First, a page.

• Book Review: The Death and Life of Monterey Bay: A Story of Revival

    By Marge Ann Jameson

    Picture stately Julia Platt in her purple dress and yellow gauntlets charging down to Lovers Point, axe in hand, to knock down a fence and ensure that the beach remained accessible to the public. Marvel that she had the foresight to petition the state legislature in 1931 to make Pacific Grove the only city with title to its waterfront and “certain submerged lands in the Bay of Monterey contiguous thereto,” along with the right to manage its own coastline.

    Platt’s legacy — and her colorful mode of dress — are described in The Death and Life of Monterey Bay: A Story of Revival, a collaboration by Stephen R. Palumbi and Carolyn Sotka. It is a hopeful book about the ecology of the Monterey Bay. In it, they write about Platt’s legacy sanctuary. The “certain submerged lands in the Bay of Monterey” are not at Lovers Point, however, but in the area of Hopkins Marine Station where fishery biologists were, at the time, becoming alarmed at the condition of the bay due to the offal dumped into it by the canneries.

    It would take decades for Platt’s foresight to bear fruit. By then, the sardine industry would have collapsed – due not only to overfishing practices, but also due to forces of nature beyond the control of man.

    Peppered with anecdotes about such lively local denizens as Julia Platt, Ed “Doc” Ricketts and the foursome who dreamed of an aquarium where they had partied as students (Chuck Baxter, Steve Webster and Nancy and Robin Burnett), The Death and Life of Monterey Bay traces the natural history of the Monterey Bay from its early discovery by Oholone tribespeople through Spanish residency and its effect on the otter population, the ruinous sardine cannery days and the rebirth of the kelp, seabird, seal, abalone and otter populations today.

    While never pedantic, the authors give enough scientific data to satisfy the most precise among us and still keep us entertained with stories about locals such as John and Vicki Pearse. The authors have interviewed dozens, scientists and laypeople alike, and have done copious amounts of research among the annals at the Pacific Grove Museum of Natural History. It is an honor to be able to say we know many of the people they write about, and that we see them every day.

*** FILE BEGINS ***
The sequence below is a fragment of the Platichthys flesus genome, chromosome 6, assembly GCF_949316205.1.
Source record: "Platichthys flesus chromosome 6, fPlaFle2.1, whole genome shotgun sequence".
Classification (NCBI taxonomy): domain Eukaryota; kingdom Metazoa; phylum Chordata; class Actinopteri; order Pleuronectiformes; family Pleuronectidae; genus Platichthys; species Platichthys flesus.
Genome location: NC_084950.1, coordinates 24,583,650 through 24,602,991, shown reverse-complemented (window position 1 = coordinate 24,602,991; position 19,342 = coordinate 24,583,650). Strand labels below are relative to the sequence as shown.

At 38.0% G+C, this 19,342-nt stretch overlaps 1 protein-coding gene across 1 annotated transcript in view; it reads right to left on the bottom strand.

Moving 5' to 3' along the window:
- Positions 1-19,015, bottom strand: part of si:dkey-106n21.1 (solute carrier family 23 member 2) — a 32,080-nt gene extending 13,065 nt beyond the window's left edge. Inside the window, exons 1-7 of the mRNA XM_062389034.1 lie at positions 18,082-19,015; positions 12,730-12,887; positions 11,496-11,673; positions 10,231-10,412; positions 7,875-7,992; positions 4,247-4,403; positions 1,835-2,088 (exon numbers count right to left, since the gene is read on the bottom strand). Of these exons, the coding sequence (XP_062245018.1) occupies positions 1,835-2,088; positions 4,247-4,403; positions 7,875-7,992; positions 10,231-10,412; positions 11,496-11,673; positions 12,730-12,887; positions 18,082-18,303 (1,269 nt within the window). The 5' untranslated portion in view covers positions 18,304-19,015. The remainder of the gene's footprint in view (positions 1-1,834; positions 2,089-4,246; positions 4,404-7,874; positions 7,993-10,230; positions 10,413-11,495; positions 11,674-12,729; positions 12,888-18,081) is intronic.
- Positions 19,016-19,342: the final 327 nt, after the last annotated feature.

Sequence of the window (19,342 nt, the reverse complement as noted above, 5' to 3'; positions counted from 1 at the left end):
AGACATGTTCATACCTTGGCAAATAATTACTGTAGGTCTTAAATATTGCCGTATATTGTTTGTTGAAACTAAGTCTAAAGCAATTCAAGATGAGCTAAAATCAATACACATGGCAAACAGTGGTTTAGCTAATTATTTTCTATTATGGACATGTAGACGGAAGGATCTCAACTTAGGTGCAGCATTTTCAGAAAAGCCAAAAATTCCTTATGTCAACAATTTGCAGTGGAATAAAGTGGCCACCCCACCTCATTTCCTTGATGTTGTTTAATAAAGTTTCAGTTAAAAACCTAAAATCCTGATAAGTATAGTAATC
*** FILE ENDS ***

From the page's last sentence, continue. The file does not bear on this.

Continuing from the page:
The Death and Life of Monterey Bay is a joyous, forward-looking account of the rebirth of an ecosystem, an example for other areas seeking to recover from ecological disaster, whether man-made or wrought by the forces of nature. It was years in the making and is fresh off the press. It is a slender volume, easy to pick up and set aside. Palumbi’s daughter, Lauren, provided delightful drawings to open each chapter. Interspersed with drawings and charts, and carefully footnoted, the book engages and entertains while gently educating the reader about the relationships among the various forms of ocean life: plankton, sardines; sea urchins and abalone, otters, the kelp forest, sharks, seals, alga. . .each has a part to play in the delicate balance of the Monterey Bay. Just as there are mysteries far out to sea which affect life closer to shore, the actions – and reactions – of people on land have just as strong an effect. Each of us is a steward of the Bay, both on- and offshore.

    If you have not been reading the serialized version printed in the Monterey Herald, and even if you have and want to own the book yourself, you can find it at the Pacific Grove Museum of Natural History and at the Works. You can also meet the authors on Saturday, Dec. 4 at 3 p.m., at the Pacific Grove Museum of Natural History where the book will be for sale. Admission is suggested at $5. The book is available at many Bay Area Borders stores and at Amazon.com.

    Stephen R. Palumbi is Director of the Hopkins Marine Station and the Harold A. Miller Professor of Marine Science at Stanford University. Carolyn Sotka manages science and policy outreach for NOAA, the National Oceanic and Atmospheric Administration’s Oceans and Human Health Initiative (OHHI).

    For more information, see www.deathandlifemontereybay.org.

    The Death and Life Of Monterey Bay: A Story of Revival
    By Stephen R. Palumbi and Carolyn Sotka
    Island Press Hardcover, Copyright 2010
    ISBN: 978-1-59726-435-8

    posted to Cedar Street Times on November 28, 2010

    Topics: Current Edition, Front PG News, Marge Ann Jameson


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